It has a catchy beat and at the time I thought it was about a man singing about how looking at the one he loves made him go blind.  I was shocked when I saw the music video for this song, as it showed tanks rolling through countryside’s, armies marching through foreign countries, and young children crying at the unfairness life had brought them.  I later discovered that this group is very involved in being advocates for children in the less developed countries.

What this song describes is a bit like my family’s cat, Lucy. When Lucy naps in the middle of the day, she keeps the light from entering into her eyes and disturbing her sleep by putting her paws over them so she can sleep.  To me this represents the reactions of a lot of people when viewing this type of picture for the second time.  The first time there is shock and a lot of thoughts, possibly commitments to try to do something to change these girls situation.  After time these feelings fade and we move on with our lives forgetting these girls in the picture.  Possibly later when we are confronted by these images again, we are not as shocked and we become like Lucy - we cover our eyes, we change the channel, we put these girls and their lives as far out of our minds as possible.

Mud on our feet:

Brian McConaghy, the founder of Ratanak, wrote these words under The Picture.

I am overwhelmed by the daily hell (a term I do not use lightly) experienced by these children and have no idea how they can survive as long as they do.  Yet, I am stubborn in my belief that here, there can be hope.  I remain confident that the penetrating light of Christ can punch holes even in this darkness.  This is not a time to be passive-- it is a time to roll up our sleeves and climb down into the muck at the bottom of the barrel--just as Christ would do.

For some reason, I dislike getting mud on my shoes more than anything. But because this past winter has been so mild, my biggest challenge this year in running down my ravine has not been the cold and snow, but the mud.  The mud stays on my shoes for the whole run, distracting me and making me feel unclean.  But when we involve ourselves in these children’s lives, we have to be willing to get muddy.  Pulling someone out of mud allows some of the mud to attach itself to our lives.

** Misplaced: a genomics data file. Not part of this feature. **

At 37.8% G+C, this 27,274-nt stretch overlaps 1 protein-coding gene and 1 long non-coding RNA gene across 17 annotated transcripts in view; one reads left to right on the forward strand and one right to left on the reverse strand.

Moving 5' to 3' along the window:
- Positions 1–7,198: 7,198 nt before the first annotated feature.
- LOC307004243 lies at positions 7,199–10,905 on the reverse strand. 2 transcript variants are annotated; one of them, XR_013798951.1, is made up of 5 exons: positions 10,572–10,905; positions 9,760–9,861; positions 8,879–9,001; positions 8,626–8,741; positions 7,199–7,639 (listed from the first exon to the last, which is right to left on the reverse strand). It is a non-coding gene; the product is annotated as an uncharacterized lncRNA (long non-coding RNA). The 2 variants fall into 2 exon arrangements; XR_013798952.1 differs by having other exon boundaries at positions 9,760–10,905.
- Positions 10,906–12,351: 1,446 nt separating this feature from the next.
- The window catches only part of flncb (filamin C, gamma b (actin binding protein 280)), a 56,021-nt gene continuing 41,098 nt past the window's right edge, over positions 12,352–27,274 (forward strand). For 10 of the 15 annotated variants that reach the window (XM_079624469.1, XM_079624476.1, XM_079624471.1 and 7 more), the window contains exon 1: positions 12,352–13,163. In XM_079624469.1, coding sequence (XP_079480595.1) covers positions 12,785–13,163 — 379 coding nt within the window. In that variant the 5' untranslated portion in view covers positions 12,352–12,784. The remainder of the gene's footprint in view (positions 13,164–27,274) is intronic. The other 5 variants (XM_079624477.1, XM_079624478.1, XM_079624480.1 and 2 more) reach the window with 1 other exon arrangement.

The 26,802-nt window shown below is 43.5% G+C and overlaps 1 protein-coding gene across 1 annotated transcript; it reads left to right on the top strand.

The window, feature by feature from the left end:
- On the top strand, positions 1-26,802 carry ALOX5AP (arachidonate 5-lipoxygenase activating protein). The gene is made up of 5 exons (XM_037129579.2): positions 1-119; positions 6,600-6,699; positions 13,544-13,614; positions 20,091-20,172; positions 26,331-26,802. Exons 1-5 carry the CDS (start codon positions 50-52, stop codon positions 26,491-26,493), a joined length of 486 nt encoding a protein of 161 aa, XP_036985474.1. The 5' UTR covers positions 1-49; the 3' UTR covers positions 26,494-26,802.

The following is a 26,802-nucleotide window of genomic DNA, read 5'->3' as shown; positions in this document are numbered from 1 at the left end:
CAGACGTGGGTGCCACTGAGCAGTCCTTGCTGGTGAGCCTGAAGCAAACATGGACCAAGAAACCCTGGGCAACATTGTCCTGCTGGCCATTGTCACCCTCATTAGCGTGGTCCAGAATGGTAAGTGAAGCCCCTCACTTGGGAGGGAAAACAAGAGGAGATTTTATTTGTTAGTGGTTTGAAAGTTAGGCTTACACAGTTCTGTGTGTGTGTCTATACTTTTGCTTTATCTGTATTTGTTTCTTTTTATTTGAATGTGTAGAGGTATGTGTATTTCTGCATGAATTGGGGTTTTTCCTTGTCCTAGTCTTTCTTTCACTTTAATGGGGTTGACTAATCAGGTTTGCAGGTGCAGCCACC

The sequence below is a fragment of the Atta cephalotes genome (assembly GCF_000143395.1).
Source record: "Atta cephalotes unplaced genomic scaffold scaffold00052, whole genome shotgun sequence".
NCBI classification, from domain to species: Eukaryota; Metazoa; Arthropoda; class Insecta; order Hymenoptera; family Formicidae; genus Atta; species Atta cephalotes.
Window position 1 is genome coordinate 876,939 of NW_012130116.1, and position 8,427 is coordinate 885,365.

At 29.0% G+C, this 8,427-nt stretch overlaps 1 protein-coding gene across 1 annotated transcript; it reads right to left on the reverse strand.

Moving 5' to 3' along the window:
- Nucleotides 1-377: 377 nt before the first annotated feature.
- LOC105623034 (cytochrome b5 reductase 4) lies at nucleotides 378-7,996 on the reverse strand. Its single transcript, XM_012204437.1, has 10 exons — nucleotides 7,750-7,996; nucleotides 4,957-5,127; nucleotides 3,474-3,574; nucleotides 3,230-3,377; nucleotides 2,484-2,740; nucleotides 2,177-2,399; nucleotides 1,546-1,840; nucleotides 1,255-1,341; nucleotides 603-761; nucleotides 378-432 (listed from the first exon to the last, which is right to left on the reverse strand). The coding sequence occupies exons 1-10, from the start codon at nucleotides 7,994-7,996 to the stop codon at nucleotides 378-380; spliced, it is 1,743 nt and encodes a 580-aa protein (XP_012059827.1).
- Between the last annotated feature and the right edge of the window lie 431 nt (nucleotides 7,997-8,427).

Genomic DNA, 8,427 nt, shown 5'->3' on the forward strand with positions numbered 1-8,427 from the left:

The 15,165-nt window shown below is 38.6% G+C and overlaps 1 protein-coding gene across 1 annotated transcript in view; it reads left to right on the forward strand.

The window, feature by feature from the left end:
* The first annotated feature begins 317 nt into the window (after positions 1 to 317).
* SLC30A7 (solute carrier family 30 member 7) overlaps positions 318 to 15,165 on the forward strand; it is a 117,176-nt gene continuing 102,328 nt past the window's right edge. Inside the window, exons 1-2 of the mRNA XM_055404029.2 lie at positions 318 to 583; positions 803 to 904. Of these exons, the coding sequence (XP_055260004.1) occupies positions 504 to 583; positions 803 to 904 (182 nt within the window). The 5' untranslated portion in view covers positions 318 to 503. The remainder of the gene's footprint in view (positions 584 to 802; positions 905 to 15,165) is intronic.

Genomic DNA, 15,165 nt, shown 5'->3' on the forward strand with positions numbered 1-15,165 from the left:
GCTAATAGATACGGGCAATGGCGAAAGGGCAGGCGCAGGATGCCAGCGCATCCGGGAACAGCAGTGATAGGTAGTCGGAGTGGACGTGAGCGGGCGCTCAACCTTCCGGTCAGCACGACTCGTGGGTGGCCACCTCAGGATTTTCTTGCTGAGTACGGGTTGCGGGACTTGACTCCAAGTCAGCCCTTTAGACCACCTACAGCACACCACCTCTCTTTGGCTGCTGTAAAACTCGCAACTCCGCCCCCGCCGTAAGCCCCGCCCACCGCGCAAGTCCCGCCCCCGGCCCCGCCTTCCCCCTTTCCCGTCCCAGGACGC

Other images

At this point of the race I see a brilliant white light enter the girls’ room. I see a figure in white bending over to pick up and gently cradle one of these girls and taking her to a place that is safe far from this room.  This image stays with me for quite a while and even though after the 16 km mark a new ache starts in my body, this picture satisfies me that the pain is worth it, that somehow in a way I will never understand, my act of running is making a difference.

Not to be outdone, another presence makes itself known to me.  At the 28 mark there is a cemetery.  I see a sign on the sidewalk with the words 'I see dead runners'.  Although not finding this hilarious, I can see the humour.  Next is a sign warning us to 'avoid looking at the Reaper,' then a man and a woman actually dressed as Grim Reapers with their scythes and shouting out warnings to the runners not to look at them and also warning of upcoming death to the runners.  I was furious and with clenched fists actually ran towards the man and called him an idiot.  At the time, I was thinking of fellow runners who were struggling and knowing how hard it is sometimes to finish a race.  Upon reflection I see where my reaction was much deeper.  Death came about because of Adam’s and Eve`s sin.  Death is a consequence of sin and should not have been part of earth.  Obviously people dressed as the Grim Reaper are not on the side that I fight for.  I think what really set me off is the recognition that just as unnatural death is for us, so is the life forced upon these young girls.  As with Adam and Eve, sin has entered into the lives of these girls and taken away what should be theirs – childhood and innocence – and instead, exposing them to the evil that desires, and then destroys, their young bodies.

But Death and Grim Reaper, your days are numbered.   Earlier in the race at the 20 km mark right before the hills, a man (who would be considered a 'small person') sits by the side of the road with his music blaring - the old Queen song 'We are the Champions.'  The part 'we will we will rock you' blares at me as I approach him.  I am overcome with emotion and high-five him.  I hear a chorus of young children signing at the top of their lungs 'He will He will crush you.'  At first I am thinking of the pedophiles and abusers of these children but then realize that this goes much deeper: it is about the day when Jesus crushes the head of Satan with his heel. 

  Genesis 3:15

  he will crush your head,

  and you will strike his heel.

As I pull into Copps Coliseum and run across the finish line, I think perhaps on May 6 as I run my next marathon in Toronto, I will see the rescue of another little girl much like the one in the picture.